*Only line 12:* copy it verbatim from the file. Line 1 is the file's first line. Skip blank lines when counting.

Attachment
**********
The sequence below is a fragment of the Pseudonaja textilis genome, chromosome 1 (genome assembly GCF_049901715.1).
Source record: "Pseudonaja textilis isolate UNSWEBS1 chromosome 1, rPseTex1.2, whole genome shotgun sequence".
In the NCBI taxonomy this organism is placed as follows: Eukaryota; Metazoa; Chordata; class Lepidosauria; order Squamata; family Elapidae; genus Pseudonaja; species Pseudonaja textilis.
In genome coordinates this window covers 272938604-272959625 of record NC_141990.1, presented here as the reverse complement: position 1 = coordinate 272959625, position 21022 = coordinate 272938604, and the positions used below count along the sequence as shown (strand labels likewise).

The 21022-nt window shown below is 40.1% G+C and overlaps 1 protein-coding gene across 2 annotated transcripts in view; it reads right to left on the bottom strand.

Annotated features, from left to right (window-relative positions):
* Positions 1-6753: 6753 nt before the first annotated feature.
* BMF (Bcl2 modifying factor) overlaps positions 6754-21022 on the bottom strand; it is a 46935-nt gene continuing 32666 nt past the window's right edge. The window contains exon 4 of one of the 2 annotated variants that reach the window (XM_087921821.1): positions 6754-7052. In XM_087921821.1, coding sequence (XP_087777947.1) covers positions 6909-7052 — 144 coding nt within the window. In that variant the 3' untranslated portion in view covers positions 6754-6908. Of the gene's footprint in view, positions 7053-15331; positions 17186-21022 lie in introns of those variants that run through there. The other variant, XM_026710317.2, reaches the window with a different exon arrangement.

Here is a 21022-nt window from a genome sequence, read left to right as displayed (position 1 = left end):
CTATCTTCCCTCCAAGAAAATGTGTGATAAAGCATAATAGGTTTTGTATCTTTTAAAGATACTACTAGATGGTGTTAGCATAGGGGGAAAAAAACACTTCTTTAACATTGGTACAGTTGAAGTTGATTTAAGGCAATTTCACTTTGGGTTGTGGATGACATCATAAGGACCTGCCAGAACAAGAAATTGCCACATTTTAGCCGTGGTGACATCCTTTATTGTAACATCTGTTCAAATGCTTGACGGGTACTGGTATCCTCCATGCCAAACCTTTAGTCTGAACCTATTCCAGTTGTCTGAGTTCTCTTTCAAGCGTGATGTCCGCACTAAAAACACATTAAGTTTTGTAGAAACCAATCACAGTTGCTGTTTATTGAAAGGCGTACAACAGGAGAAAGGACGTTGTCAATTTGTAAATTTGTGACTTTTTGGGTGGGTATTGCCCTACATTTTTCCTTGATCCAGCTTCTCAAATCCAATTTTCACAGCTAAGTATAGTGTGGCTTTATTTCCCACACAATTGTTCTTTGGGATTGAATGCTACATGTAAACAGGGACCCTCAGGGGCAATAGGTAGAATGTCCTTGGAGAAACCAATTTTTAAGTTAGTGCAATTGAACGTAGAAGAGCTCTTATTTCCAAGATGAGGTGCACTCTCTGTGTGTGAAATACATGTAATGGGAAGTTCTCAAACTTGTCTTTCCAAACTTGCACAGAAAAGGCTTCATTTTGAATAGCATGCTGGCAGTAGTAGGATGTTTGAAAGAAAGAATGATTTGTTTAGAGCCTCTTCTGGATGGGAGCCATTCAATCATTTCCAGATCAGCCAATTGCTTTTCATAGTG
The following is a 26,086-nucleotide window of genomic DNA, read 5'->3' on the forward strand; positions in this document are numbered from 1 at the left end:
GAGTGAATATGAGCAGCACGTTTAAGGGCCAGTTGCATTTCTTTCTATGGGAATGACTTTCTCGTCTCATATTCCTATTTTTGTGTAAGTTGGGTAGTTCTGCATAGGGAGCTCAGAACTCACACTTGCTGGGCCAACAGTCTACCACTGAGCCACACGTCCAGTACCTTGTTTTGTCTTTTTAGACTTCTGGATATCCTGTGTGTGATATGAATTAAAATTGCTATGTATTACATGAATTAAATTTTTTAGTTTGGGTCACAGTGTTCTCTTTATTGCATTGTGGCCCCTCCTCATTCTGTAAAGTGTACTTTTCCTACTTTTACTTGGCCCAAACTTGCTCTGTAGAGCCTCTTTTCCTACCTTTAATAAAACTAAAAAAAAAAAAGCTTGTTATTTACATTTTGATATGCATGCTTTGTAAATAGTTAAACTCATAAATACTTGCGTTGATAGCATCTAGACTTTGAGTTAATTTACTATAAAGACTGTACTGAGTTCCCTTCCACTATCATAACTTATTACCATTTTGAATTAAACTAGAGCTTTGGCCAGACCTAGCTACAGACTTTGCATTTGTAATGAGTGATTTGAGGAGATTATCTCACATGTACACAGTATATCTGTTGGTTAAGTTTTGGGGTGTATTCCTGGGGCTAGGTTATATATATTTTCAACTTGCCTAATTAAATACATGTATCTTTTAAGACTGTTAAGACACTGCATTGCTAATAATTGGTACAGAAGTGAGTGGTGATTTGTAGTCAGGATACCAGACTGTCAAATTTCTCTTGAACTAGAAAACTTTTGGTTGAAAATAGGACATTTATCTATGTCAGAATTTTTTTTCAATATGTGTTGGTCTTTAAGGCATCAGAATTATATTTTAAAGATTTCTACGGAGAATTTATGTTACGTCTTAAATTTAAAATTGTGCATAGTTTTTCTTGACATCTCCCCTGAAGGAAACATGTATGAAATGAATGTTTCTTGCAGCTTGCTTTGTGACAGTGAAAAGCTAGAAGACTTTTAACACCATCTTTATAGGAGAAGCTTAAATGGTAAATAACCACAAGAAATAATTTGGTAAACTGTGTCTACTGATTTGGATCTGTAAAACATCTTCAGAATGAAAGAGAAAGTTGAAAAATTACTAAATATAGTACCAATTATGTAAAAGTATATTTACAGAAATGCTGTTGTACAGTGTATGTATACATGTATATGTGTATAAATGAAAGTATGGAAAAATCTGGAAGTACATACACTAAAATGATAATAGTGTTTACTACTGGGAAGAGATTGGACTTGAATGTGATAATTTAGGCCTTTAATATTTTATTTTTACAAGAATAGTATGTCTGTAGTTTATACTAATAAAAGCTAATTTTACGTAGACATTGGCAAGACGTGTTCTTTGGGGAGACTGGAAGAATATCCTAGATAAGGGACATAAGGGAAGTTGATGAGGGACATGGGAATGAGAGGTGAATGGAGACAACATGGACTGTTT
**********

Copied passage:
GAGTGAATATGAGCAGCACGTTTAAGGGCCAGTTGCATTTCTTTCTATGGGAATGACTTTCTCGTCTCATATTCCTATTTTTGTGTAAGTTGGGTAGTTCTGCATAGGGAGCTCAGAACTCACACTTGCTGGGCCAACAGTCTACCACTGAGCCACACGTCCAGTACCTTGTTTTGTCTTTTTAGACTTCTGGATATCCTGTGTGTGATATGAATTAAAATTGCTATGTATTACATGAATTAAATTTTTTAGTTTGGGTCACAGTGTTCTCTTTATTGCATTGTGGCCCCTCCTCATTCTGTAAAGTGTACTTTTCCTACTTTTACTTGGCCCAAACTTGCTCTGTAGAGCCTCTTTTCCTACCTTTAATAAAACTAAAAAAAAAAAAGCTTGTTATTTACATTTTGATATGCATGCTTTGTAAATAGTTAAACTCATAAATACTTGCGTTGATAGCATCTAGACTTTGAGTTAATTTACTATAAAGACTGTACTGAGTTCCCTTCCACTATCATAACTTATTACCATTTTGAATTAAACTAGAGCTTTGGCCAGACCTAGCTACAGACTTTGCATTTGTAATGAGTGATTTGAGGAGATTATCTCACATGTACACAGTATATCTGTTGGTTAAGTTTTGGGGTGTATTCCTGGGGCTAGGTTATATATATTTTCAACTTGCCTAATTAAATACATGTATCTTTTAAGACTGTTAAGACACTGCATTGCTAATAATTGGTACAGAAGTGAGTGGTGATTTGTAGTCAGGATACCAGACTGTCAAATTTCTCTTGAACTAGAAAACTTTTGGTTGAAAATAGGACATTTATCTATGTCAGAATTTTTTTTCAATATGTGTTGGTCTTTAAGGCATCAGAATTATATTTTAAAGATTTCTACGGAGAATTTATGTTACGTCTTAAATTTAAAATTGTGCATAGTTTTTCTTGACATCTCCCCTGAAGGAAACATGTATGAAATGAATGTTTCTTGCAGCTTGCTTTGTGACAGTGAAAAGCTAGAAGACTTTTAACACCATCTTTATAGGAGAAGCTTAAATGGTAAATAACCACAAGAAATAATTTGGTAAACTGTGTCTACTGATTTGGATCTGTAAAACATCTTCAGAATGAAAGAGAAAGTTGAAAAATTACTAAATATAGTACCAATTATGTAAAAGTATATTTACAGAAATGCTGTTGTACAGTGTATGTATACATGTATATGTGTATAAATGAAAGTATGGAAAAATCTGGAAGTACATACACTAAAATGATAATAGTGTTTACTACTGGGAAGAGATTGGACTTGAATGTGATAATTTAGGCCTTTAATATTTTATTTTTACAAGAATAGTATGTCTGTAGTTTATACTAATAAAAGCTAATTTTACGTAGACATTGGCAAGACGTGTTCTTTGGGGAGACTGGAAGAATATCCTAGATAAGGGACATAAGGGAAGTTGATGAGGGACATGGGAATGAGAGGTGAATGGAGACAACATGGACTGTTT